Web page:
Excavation at Knowth Site M, County MeathExcavation of an Early Medieval Secular Cemetery at Knowth Site M by Geraldine Stout and Matthew Stout.
This report describes the results of three seasons of archaeological excavation that took place between 2002 and 2004 on a complex of earthworks (Site M) north-east of Knowth passage tomb cemetery, County Meath.
Excavation over twelve weeks revealed three main phases of activity: linear trenches and a cluster of irregularly shaped pits; a cemetery enclosed by two subcircular ditches of sixth- to tenth-century date and a later external earthwork constructed in the early medieval period. Evidence for agricultural and manufacturing activity within the enclosures was also identified. Large quantities of unstratified prehistoric lithics were recovered.
Knowth Site M is an early medieval cemetery with no ecclesiastical associations and can be compared to a number of important early secular cemeteries discovered in recent years in north-east Leinster. A third and final season of excavations has confirmed that an enigmatic series of earthen banks and ditches was an ancestral cemetery. Only fields away from the world famous passage tomb at Knowth, the monument known as Site M has been in use as a burial-ground from the time of St Patrick to the tenth century.
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Extract from SummaryThree seasons of archaeological excavation between 2002 and 2004 examined an earthworks complex known as Knowth Site M. These revealed a cemetery enclosed by two subcircular ditches of 6th to 10th century date and a later, upstanding external earthwork also constructed in the early medieval period. The earthworks lie in a natural marshy basin immediately north-east and downslope of the passage tomb cemetery at Knowth, County Meath.
There has been much speculation about the true purpose of the site since an aerial photo of the monument was first published in 1964. It was not possible, however, to classify this enigmatic earthworks complex on the basis of its morphology or through geophysical survey. It was decided, therefore, to excavate the site (with funding from the Royal Irish Academy) in order to determine its date and function. Large quantities of unstratified prehistoric lithics were recovered, as were linear trenches that predated the enclosure, and two post-medieval clearance cairns, but all the other features of the site dated from the early medieval period.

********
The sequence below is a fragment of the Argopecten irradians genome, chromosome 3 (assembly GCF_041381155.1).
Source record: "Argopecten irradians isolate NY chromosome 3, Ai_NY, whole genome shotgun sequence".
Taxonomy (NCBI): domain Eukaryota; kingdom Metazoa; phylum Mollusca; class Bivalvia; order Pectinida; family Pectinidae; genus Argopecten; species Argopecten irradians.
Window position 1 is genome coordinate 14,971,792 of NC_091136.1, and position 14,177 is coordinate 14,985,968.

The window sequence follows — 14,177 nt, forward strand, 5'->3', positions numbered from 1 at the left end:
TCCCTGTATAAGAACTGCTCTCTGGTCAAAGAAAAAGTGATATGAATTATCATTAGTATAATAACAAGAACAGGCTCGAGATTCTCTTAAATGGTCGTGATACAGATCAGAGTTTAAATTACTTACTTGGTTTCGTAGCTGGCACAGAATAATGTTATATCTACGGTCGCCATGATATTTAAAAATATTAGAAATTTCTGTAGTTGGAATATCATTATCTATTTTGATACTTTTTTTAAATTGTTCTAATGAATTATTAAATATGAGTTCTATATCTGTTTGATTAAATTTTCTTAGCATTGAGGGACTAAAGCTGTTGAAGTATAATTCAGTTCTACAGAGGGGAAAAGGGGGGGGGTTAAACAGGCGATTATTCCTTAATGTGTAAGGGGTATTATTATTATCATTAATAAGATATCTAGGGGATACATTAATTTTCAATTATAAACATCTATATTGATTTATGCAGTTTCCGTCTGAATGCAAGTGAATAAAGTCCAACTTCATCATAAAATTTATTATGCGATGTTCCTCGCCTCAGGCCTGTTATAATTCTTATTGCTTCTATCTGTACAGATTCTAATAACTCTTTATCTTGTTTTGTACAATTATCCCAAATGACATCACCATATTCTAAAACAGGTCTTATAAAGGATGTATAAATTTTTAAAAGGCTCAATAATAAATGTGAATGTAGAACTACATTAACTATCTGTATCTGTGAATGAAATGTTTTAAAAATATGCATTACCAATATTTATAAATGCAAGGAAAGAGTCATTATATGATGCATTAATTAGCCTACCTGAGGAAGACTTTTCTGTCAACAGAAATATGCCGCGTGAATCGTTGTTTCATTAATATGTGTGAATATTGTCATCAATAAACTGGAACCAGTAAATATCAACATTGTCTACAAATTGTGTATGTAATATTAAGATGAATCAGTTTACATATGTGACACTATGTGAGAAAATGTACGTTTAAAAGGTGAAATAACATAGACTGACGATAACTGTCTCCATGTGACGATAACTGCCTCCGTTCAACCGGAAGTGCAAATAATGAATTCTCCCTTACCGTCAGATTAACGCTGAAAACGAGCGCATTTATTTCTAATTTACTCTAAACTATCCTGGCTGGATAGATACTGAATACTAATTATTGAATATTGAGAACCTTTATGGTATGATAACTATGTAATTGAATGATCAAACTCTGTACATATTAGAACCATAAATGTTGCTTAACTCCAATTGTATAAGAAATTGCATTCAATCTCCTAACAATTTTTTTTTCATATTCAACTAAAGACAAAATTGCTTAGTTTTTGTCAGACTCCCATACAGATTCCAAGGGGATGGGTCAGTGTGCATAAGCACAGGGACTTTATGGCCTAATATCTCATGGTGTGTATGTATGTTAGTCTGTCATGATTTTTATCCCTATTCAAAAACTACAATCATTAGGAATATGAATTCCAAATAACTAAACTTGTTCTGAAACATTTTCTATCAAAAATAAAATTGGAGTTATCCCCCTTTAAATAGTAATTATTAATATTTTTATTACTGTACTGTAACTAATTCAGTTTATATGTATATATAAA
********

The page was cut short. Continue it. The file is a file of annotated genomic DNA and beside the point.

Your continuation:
The innermost enclosure (ditch 3) at Site M is an oval area enclosed by a single ditch with some evidence for an inner bank. The area enclosed by the ditch is 48m north-west/south-east by 40m. It is concentric to ditch 2, but is eccentrically located within the upstanding outer enclosure. Charcoal samples dated ditch 2 to 573AD-658AD. This ditch enclosed a cemetery that may have been further delimited by a wall. There was a sizable animal bone assemblage recovered mainly from ditch 3. Cattle, sheep and pig made up over 82% of the assemblage, which is dominated by cattle. The choicest cuts of meat were consumed on the site, suggestive of feasting associated with the burial ceremony.
A total of 52 graves were exposed in the central and southern portions of the enclosure defined by ditch 3. All but three graves were oriented approximately east/west. Graves exposed in the north (Squares B-D) had a stronger tendency towards a north-eastern orientation than those graves exposed in the south (Cutting H, Square I). This change in orientation could suggest burial during (at least) two distinct phases.